Re: ***2013 Patriots Draft Thread V2***
posted at 4/16/2013 5:59 PM EDT
Bucky Brooks NFL.com Breaks out draft levels, Elite, Blue and Red.
I think Floyd is elite. Joeckel is not. Top 10 but not elite. I don't think Milliner is elite.
His blue and red chips are about right. Basically all together his top 40.
What do you all think?
These players should earn Pro Bowl recognition early in their careers and rank among the top five players at their respective positions within two or three years.
1) Eric Fisher, OT, Central Michigan
2) Luke Joeckel, OT, Texas A&M
3) Chance Warmack, OG, Alabama
4) Jonathan Cooper, OG, North Carolina
5) Dee Milliner, CB, Alabama
These prospects are regarded as difference-makers based solely on their talent. They should start as rookies and make immediate contributions to their respective teams.
1) Sharrif Floyd, DT, Florida
2) Jarvis Jones, OLB, Georgia
3) Dion Jordan, DE/OLB, Oregon
4) Geno Smith, QB, West Virginia
5) Star Lotulelei, DT, Utah
6) Ezekiel "Ziggy" Ansah, DE, BYU
7) Lane Johnson, OT, Oklahoma
8) Xavier Rhodes, CB, Florida State
9) Sheldon Richardson, DT, Missouri
10) Keenan Allen, WR, Cal
11) Alec Ogletree, LB, Georgia
12) Tavon Austin, WR, West Virginia
13) Sylvester Williams, DT, North Carolina
14) Kenny Vaccaro, S, Texas
15) Tyler Eifert, TE, Notre Dame
The blue-chip class is established through film study and workouts. Scouts spend a significant amount of time determining whether each prospect has the requisite critical factors (traits like athleticism, football intelligence, explosiveness and production) to develop into a difference-maker. Blue-chip players dominated the college competition, for the most part, while exhibiting the traits that traditionally translate into long-term success at the NFL level.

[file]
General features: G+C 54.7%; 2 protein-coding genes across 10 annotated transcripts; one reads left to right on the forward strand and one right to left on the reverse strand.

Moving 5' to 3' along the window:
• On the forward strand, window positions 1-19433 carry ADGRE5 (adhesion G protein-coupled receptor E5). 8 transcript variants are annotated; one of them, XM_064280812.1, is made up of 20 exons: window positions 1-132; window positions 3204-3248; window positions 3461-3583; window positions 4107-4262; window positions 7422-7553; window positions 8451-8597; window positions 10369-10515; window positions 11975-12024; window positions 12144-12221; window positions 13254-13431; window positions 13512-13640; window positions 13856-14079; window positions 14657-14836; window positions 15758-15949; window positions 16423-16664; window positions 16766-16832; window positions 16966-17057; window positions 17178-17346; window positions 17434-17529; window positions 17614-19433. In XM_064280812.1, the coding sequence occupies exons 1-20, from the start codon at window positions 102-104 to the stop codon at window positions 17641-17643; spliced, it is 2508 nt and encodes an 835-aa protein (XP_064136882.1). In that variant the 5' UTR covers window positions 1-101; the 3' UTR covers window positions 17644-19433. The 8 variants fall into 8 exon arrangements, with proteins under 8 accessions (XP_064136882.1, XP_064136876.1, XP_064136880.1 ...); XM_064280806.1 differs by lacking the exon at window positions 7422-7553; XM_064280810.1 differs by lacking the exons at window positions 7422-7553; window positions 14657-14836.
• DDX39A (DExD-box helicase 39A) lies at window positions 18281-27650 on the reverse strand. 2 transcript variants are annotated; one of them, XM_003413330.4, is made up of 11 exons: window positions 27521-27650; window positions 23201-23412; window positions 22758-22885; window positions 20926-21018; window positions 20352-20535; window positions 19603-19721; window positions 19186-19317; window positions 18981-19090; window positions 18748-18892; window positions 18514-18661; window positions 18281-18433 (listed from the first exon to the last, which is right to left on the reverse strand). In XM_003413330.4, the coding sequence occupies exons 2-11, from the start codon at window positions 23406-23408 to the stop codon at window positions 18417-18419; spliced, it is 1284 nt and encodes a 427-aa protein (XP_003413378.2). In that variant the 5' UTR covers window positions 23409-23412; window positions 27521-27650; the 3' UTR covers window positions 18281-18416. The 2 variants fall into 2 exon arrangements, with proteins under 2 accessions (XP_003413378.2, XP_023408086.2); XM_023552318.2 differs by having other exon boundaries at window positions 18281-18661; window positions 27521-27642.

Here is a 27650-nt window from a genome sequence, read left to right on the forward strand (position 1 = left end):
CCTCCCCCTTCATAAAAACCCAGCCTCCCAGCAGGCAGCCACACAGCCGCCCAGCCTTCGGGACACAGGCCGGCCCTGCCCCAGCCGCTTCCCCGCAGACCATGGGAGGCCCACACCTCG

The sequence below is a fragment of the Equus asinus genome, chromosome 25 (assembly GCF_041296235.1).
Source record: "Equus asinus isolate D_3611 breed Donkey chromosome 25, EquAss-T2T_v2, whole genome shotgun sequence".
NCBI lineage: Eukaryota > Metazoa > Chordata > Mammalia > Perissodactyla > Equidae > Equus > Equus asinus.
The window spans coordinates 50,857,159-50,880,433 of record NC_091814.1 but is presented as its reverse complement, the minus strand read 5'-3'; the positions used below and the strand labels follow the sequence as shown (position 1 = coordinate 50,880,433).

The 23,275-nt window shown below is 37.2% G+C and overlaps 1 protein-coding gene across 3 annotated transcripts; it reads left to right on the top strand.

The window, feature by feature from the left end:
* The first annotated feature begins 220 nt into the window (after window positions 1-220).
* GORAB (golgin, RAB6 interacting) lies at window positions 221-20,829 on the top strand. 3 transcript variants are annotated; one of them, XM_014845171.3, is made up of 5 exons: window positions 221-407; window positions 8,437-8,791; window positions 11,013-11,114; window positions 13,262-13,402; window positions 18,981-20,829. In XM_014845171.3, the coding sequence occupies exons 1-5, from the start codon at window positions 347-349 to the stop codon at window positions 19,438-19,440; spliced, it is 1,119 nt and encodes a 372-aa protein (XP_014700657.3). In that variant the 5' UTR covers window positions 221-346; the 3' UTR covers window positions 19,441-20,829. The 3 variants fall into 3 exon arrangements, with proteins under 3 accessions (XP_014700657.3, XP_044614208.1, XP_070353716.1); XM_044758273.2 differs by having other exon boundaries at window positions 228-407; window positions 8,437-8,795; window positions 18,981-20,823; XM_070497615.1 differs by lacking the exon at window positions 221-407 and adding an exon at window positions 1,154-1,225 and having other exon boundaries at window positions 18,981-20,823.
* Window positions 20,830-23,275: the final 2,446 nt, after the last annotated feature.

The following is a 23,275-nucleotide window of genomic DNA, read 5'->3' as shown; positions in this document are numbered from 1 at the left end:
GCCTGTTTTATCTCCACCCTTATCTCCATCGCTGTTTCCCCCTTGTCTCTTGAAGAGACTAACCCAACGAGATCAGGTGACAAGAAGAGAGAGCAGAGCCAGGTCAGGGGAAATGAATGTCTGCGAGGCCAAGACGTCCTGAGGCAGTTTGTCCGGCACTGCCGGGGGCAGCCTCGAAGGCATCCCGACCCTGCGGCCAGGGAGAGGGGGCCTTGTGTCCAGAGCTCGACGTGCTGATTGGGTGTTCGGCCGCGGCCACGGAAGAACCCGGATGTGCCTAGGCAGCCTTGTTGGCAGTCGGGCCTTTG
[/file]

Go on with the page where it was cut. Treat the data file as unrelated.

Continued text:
Red-chip players, on the other hand, demonstrate several blue-chip qualities and characteristics but lack the consistent profile of their blue-chip counterparts. Whether it's because of sub-standard physical dimensions and athleticism or inconsistent on-field performance, players in the red-chip category are regarded as being a notch below elite. In the right system, however, they could emerge as Pro Bowl players. Several of these prospects will hear their names called in the first round, though scouts across the league are divided in their opinions as to their pro potential.
These players should contribute as part-time players initially but should be starters by the end of the season. Additionally, they should be key contributors on special teams and provide timely playmaking in their designated roles.
1) Barkevious Mingo, DE/OLB, LSU
2) Cordarrelle Patterson, WR, Tennessee
3) Bjoern Werner, DE, Florida State
4) Manti Te'o, LB, Notre Dame
5) Eric Reid, S, LSU
6) Damontre Moore, DE, Texas A&M
7) Matt Elam, S, Florida
8) David Amerson, CB, N.C. State
9) Robert Woods, WR, USC
10) Margus Hunt, DE, SMU
11) Desmond Trufant, CB, Washington
12) Eddie Lacy, RB, Alabama
13) Matt Barkley, QB, USC
14) D.J. Fluker, OT, Alabama
15) EJ Manuel, QB, Florida State
16) Le'Veon Bell, RB, Michigan State
17) Menelik Watson, OT, Florida State
18) DeAndre Hopkins, WR, Clemson
19) Giovani Bernard, RB, North Carolina
20) Justin Hunter, WR, Tennessee